Rant: New Media Agencies Should Own Developers

The next day: of course, there is demand for the case of outsourcing.
...this is a bunch of related reactionary thoughts, in a minimally structured fashion, which I'm noting down before I rush off for work.

'communications-service-provider': CSP
'technology-service-providers': TSP

If a CSP views itself as being content-focused, rather than media-development-focused, then sales teams need to communicate clearly with customers as to whose head is on the line if the medium goes down (website offline; other tech bugs; etc.). All is well as long as the customer understands that the risk of new media is the risk of having to manage/development new content (creative campaigns/CS communications/ etc.) on media that are young, changing extremely fast, and high-risk. Unfortunately, end customers of creative campaigns are often software illiterate, and if they have the misfortune of meeting CSPs who pitch new-media solutions without underscoring the technological risk involved in doing so... then the customers are ultimately screwed.

If a CSP-TSP puts its ass on the contract, to handle up-time of media, and if it fails to do so in the following ways (there may be other ways), then the agency deserves to be slaughtered.


It's the CSP-TSP's responsibility to build and maintain a development team that survives "bus error" - or "the errors that occur when X staff are hit by a bus" ('bus numbers' being the number of staff that the team can lose before it starts to lose its capability to deliver on mandates).

As for the role of the HR department, agencies that are trying to develop new media, upon which to develop content, can't simply delegate hiring to HR, unless HR knows how to test the competency of potential recruits in terms of their artisanal capabilities as software developers. So the ideal hire for the in-sourcing of a robust technology team is language/platform agnostic CTO: who knows how to hire other developers, who can manually involve herself in troubleshooting unknown systems (the term "alien systems" might communicate more to the average reader), who has the capability to manage and buffer financial, time, and human resources for the development team, and who also can communicate well with the downstream creatives and account managers.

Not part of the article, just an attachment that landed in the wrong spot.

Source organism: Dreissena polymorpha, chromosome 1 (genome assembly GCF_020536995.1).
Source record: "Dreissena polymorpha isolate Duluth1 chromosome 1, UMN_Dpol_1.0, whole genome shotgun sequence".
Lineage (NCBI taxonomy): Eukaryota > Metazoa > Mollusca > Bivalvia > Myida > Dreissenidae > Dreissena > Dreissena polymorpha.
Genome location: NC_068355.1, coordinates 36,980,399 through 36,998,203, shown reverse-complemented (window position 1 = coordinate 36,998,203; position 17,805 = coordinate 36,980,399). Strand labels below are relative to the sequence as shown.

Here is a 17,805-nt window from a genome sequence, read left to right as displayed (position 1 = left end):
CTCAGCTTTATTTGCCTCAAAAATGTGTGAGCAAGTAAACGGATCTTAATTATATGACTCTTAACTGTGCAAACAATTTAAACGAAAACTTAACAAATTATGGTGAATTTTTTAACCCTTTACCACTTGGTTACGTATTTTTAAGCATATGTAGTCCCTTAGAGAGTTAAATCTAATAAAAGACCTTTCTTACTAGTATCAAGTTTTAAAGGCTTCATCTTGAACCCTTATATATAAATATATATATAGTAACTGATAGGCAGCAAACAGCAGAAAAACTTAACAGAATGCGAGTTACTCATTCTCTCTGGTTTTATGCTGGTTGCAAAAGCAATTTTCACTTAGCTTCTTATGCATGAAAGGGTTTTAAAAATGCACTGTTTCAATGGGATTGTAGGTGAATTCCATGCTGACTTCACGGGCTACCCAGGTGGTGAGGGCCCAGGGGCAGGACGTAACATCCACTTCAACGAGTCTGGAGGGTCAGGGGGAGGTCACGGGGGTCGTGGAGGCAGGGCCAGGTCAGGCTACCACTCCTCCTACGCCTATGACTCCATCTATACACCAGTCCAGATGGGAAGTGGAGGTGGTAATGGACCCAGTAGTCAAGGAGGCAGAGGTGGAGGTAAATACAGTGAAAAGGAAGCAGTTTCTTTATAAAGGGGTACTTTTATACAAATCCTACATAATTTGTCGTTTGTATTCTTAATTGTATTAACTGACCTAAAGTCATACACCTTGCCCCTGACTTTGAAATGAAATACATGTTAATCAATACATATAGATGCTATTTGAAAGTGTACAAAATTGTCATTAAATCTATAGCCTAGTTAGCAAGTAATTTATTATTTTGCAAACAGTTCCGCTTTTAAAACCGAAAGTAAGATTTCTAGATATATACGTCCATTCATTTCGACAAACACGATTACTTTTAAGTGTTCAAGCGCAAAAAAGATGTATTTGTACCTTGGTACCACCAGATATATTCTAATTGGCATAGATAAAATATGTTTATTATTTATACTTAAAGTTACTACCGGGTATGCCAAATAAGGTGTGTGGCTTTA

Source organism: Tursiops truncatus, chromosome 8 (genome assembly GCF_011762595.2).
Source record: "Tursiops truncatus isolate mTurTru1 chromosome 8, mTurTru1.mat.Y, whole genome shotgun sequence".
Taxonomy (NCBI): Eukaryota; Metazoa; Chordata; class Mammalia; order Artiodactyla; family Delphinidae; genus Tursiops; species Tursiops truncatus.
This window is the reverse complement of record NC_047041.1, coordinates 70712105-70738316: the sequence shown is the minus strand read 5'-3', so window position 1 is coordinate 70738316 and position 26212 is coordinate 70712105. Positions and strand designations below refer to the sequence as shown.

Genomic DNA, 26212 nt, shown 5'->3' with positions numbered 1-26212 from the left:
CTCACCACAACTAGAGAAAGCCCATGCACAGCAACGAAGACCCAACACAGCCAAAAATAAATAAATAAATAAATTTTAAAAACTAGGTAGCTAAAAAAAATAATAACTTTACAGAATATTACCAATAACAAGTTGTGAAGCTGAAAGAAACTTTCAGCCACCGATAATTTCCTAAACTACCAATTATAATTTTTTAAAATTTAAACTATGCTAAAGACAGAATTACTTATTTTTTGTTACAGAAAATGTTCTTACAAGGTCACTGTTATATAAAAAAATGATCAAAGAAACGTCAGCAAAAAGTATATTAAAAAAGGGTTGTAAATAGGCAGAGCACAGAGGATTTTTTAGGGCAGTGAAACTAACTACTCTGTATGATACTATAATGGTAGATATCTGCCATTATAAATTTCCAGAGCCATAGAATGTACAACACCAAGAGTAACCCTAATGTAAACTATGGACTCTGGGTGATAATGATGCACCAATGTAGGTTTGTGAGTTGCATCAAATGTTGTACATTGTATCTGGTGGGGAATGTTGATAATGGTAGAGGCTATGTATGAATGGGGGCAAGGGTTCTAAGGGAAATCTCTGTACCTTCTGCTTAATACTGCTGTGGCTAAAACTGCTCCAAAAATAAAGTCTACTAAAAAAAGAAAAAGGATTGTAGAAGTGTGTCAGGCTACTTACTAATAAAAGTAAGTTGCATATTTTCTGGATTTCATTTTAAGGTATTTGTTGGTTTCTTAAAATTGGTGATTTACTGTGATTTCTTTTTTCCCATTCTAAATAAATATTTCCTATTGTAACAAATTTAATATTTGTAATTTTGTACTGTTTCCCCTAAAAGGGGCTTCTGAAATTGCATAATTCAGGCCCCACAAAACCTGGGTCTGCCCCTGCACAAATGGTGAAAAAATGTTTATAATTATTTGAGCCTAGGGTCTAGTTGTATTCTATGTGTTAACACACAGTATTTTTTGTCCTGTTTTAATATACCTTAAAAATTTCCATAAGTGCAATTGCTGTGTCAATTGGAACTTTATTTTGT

Otherwise, a separate TSP is engaged. CSPs typically have technology headcount to maintain outsourcing relationships with (a) in the best case scenario, a long-term relationship with a mature TSP that is able to guarantee continuous availability of platforms upon which the CSP is deploying content, (b) in the worst case scenario, a myriad of ad hoc relationships with tool-specific freelances, which is the management of band-aids, really, and (c) something in between (a) and (b).

But it seems that CSP like to cut corners and try to outsource technology work to TSP without hedging contract (read: encashable) guarantees from the TSPs about penalties for failing to guarantee a particular metric of stability in the media that the TSPs are supposed to build and maintain.

Example: CSP trusts the TSP and officially the job has been handed over to "a trusted partner" without any documentation that elucidates the audit of that "trust". What is the TSP's bus number for the current solution? What processes does the TSP have to deal with bus errors? Etc.

No comments :

Post a Comment